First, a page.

Yeah. Or or promoted in in the actual creative itself. I mean, look, you gotta create urgency. You gotta give someone a reason to to kinda mobilize and take that step and and we're humans. That's awesome. You may know this. We're we're lazy by nature. Like, we want one less thing to do, not one more thing to do. So anything we can do to create a little bit of urgency and and excite is helpful. It doesn't mean it has to be percent of drop dollar off, but some reason it could be a limited edition drop of a new product. It could be, you know, a new color palette. It could be

Dave Fink [00:28:20]:

something that is -- Yeah. -- a little bit time sensitive or you use communicate you use messaging

Dave Fink [00:28:25]:

that creates that sense of of urgency. Yeah. That's important.

Richard Hill [00:28:30]:

I think with limited time stuff, that's a really good I don't really like that. Yeah. So in terms of, like, retention and sort of customer loyalty, talk to me about how that plays in because I see that as a, you know, massive opportunity. Obviously, everybody knows about, you know, acquisition costs, etcetera, and it's all about really lifetime value and paying those people. So in terms of using direct mail, for their retention and they're buying again and again, potentially dot loyalty, etcetera. Yeah. Absolutely. So I I may

Dave Fink [00:29:00]:

I'm a big student of behavioral Economics And Social Psychology and trying to understand why I do the things that I do. still haven't figured it out. So I'm leaving ideas. Let let me let me know. But I I I'm a, yeah, a a kid big consumer of of of research and even sort of more like the culture novels around habits and whatnot. Habit forming is a big deal. It just is, you know, it's human nature, I think, to stay within their comfort zone and repeat the things that, you know, that feel good and reinforce, you know, endorphins flowing through a brain and whatnot. And

Dave Fink [00:29:45]:

And so when we think about all that effort, all that budget, all that cost that goes into acquiring a new

Dave Fink [00:29:52]:

customer, That's just step 1. Like we didn't create a habit or relationship with that person just because they took out their wallet time and and bought our product. Now it's now it's it's almost like a pay like like, we got paid to generate a lead. Right? And there might have been a little bit of margin in that transaction. Now it's our job to build that habit, right,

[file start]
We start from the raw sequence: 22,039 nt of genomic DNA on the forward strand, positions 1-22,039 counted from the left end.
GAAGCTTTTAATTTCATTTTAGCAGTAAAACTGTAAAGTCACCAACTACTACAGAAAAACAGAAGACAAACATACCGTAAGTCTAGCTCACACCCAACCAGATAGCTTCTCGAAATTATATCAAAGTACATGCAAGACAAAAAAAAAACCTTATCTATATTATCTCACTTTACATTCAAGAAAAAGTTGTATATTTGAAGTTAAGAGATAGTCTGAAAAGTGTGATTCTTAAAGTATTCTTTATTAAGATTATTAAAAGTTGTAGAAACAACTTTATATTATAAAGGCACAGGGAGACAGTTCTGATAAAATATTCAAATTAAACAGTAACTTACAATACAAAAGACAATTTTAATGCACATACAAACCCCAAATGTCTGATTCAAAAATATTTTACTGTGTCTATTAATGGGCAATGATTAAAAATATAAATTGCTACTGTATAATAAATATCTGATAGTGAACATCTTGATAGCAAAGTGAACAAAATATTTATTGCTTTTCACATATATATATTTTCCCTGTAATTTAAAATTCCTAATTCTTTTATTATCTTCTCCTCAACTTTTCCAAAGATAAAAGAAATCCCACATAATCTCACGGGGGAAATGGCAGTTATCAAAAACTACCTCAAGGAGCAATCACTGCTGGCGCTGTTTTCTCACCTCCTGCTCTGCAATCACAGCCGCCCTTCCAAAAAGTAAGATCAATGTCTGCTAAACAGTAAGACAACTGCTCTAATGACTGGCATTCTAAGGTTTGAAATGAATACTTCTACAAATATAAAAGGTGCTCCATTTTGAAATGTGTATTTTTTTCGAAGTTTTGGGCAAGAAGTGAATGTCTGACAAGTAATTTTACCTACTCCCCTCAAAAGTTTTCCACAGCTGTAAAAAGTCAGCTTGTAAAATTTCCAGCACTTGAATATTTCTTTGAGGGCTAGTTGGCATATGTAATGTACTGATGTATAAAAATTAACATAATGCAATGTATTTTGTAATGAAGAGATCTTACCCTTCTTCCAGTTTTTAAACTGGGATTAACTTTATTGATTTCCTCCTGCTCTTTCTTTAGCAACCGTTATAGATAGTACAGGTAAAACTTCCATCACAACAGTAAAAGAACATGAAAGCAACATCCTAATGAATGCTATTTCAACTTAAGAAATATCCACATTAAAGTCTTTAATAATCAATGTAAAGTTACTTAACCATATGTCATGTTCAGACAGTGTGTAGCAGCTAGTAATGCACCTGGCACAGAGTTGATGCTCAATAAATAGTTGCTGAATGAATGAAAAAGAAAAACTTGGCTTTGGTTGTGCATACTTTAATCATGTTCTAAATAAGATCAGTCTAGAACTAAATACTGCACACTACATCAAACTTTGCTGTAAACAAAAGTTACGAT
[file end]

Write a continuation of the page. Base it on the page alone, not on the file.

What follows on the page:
Dave Fink [00:30:15]:


Dave Fink [00:30:18]:

to turn that into part of their daily, weekly, monthly annual ritual And if you're a business that has tighter frequencies or intervals between purchase, you have a little bit of advantage there. But even if you're not, even if you're an annualized purchase, it could be a service like lawn cleanup once a year you know, if if you're that log service provider, you don't want someone going and doing another Google search next year this time. You want them to remember who you are or to think about, you know, the memorable experience that they had and how do you do that? And, you know, communication is more possible now than ever before. used to be, like, direct mail was maybe the only way you could do it. You know, now we have the ability to build email lists and SMS communication. But direct mail is a really weighty component of that relationship. right? Eventually, every research is turning out emails. Yeah, it's important. It's really inexpensive. You gotta invest in But then you gotta think about what are other ways that we can stay top of mind that we get engaged with that consumer, that we could build that relationship a tangible physical piece of mail at an opportune time with some valuable messaging and go a long way to help reinforcing Yep. That that that have it. And and that's the key. It's you don't wanna have to pay to, you know, acquire every new customer, you don't wanna build a leaky bucket until and keep putting water in in the top, you wanna patch those holes and figure out how to keep people, you know, hanging out in your bucket.

Richard Hill [00:32:02]: